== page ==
The common good of the nation requires less of power politics and more substantive consensus to confront an existential threat, Ronald Benjamin writes.
It is unfortunate that Kuala Lumpur, Selangor and Putrajaya have to go through a conditional movement control order from 14 October 2020.
While many countries have failed to contain the coronavirus – due to a failure to detect it early, a failure to comply with procedures or early opening up of the country after an initial lockdown, without understanding the impact and exponential characteristics of the virus – Malaysia had done all the right things in containing the coronavirus at the beginning, but ultimately succumbed to the weakness of power politics, resulting in the resurgence of Covid-19.
The act of trying to create a backdoor government in Sabah and, in doing so, triggering an election should have been avoided if the common good was the principle of the Muhyiddin Yassin government.
How could one honestly plot a power grab in Sabah when Covid-19 was spreading fast in that state? What was important for Prime Minister Muhyiddin Yassin and Sabah Barisan Nasional politicians was to consolidate power at the expense of the rakyat. Merely ranting after the event and pinpointing certain officials for not following procedures is lame.
Unfortunately, opposition leader Anwar Ibrahim, who has a great ambition to become the prime minister, was also indulging in power politics when what was needed was a consensus to reign in the pandemic, which has created much damage to the economy.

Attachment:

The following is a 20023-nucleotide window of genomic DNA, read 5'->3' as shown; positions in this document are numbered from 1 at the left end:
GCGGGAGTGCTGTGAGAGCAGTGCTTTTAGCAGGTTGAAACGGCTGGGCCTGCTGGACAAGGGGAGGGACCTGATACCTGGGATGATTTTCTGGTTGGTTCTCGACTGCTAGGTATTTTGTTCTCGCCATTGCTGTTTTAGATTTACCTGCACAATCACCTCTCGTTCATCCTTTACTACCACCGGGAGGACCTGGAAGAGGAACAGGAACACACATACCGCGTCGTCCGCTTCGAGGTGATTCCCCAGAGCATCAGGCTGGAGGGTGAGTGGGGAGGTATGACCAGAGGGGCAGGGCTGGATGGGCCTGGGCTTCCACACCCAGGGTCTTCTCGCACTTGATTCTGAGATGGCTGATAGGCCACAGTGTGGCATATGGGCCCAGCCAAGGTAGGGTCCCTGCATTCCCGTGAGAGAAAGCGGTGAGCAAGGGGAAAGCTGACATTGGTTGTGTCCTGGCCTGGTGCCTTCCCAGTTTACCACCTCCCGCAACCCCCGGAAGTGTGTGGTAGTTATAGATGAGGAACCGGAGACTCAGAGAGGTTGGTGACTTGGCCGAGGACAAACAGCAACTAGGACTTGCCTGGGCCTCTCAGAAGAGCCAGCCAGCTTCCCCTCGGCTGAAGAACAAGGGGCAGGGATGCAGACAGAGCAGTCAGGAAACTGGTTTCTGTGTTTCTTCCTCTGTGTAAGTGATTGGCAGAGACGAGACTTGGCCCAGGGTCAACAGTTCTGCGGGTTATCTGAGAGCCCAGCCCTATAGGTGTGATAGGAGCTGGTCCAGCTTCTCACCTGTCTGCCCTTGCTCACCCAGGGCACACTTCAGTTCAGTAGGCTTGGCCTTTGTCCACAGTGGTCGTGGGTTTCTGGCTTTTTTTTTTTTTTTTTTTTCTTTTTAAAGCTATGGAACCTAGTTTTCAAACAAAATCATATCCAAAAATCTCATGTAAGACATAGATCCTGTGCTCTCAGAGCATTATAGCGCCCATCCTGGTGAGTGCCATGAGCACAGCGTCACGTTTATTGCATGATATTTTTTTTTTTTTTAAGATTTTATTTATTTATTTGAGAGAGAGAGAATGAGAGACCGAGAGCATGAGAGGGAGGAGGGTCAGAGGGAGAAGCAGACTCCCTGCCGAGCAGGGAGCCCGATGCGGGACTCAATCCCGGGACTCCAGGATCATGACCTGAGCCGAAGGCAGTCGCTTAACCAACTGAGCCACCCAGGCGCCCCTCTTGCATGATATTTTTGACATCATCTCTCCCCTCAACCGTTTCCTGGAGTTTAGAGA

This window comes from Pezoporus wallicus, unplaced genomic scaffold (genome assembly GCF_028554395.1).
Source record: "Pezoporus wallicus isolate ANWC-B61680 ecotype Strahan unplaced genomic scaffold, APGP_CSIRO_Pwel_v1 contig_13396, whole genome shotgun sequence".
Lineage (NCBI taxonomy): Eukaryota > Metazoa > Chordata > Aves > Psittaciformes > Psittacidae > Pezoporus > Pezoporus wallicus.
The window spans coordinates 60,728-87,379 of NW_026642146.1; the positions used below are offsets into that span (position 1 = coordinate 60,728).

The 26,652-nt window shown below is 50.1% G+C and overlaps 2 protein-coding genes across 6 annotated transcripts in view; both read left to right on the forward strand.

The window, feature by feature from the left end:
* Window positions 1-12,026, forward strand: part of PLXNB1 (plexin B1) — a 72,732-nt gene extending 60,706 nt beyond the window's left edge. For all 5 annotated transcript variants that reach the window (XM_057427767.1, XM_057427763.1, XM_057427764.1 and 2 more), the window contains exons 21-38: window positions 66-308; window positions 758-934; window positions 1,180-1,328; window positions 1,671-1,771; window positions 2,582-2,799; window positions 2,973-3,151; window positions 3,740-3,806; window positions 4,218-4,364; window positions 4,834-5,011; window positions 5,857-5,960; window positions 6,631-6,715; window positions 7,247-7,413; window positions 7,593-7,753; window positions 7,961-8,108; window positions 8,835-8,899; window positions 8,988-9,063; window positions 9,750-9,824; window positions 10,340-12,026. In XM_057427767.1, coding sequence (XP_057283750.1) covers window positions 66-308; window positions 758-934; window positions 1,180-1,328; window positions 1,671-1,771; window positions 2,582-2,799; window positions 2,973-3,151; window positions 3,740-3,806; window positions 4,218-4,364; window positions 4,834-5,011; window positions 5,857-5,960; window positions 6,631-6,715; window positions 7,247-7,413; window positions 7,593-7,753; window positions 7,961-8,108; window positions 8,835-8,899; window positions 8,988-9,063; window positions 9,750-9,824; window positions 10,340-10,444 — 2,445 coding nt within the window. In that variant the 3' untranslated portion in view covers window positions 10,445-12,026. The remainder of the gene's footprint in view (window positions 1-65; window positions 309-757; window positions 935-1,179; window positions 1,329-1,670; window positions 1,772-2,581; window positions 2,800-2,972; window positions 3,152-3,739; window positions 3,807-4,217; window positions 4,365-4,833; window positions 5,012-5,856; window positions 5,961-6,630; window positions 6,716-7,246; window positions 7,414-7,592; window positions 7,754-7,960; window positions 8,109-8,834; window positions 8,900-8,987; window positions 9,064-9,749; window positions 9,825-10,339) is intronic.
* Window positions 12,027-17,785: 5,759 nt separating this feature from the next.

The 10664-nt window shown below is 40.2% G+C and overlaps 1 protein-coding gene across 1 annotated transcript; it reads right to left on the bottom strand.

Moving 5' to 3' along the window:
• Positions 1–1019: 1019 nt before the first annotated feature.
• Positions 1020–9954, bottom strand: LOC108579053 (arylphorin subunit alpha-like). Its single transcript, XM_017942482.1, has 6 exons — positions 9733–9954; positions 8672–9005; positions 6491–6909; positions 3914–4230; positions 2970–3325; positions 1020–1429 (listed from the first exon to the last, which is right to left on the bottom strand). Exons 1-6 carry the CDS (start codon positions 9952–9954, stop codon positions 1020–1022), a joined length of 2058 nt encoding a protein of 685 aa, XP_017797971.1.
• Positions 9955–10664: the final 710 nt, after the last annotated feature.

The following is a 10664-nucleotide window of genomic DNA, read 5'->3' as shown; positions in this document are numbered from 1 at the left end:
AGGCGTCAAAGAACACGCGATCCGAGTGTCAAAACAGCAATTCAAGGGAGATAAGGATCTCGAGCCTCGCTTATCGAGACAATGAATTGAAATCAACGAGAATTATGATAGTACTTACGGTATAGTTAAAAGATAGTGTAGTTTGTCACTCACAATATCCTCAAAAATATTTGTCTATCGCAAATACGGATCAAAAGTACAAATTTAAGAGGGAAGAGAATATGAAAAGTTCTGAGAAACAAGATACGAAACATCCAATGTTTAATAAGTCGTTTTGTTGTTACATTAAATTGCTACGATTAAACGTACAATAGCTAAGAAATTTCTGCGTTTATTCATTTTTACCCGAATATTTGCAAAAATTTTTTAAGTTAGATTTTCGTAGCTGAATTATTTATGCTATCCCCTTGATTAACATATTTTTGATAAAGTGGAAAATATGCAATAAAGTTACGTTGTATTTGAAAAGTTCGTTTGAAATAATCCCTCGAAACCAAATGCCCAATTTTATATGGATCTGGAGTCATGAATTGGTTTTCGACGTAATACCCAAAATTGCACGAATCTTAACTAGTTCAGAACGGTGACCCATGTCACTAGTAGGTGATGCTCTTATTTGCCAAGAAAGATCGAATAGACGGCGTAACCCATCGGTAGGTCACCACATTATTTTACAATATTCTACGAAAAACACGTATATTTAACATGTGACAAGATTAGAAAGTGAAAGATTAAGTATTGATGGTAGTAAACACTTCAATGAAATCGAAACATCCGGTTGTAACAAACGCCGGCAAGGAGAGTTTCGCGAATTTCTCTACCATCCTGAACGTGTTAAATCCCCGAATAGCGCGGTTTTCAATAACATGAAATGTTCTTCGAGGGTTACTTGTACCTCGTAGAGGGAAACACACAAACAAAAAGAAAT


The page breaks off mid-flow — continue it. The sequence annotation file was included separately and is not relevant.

What has made things worse is the failure of the elite within the Muhyiddin government to adhere to Covid-19 prevention procedures while demanding such adherence from the people. This has dented the credibility of the Perikatan Nasional government.
It is time for Prime Minister Muhyiddin to initiate a political ceasefire and reduce his unethical quest for the politics of power and start a dialogue with the opposition on how to work together to rein in the spread of the coronavirus.
The common good of the nation requires less of power politics and more of substantive consensus to confront an existential threat. Service for the common good should be the core principle that inspires political behaviour among politicians.
It is unfortunate that unethical power politics seems to have contributed to the resurgence of the coronavirus in Malaysia.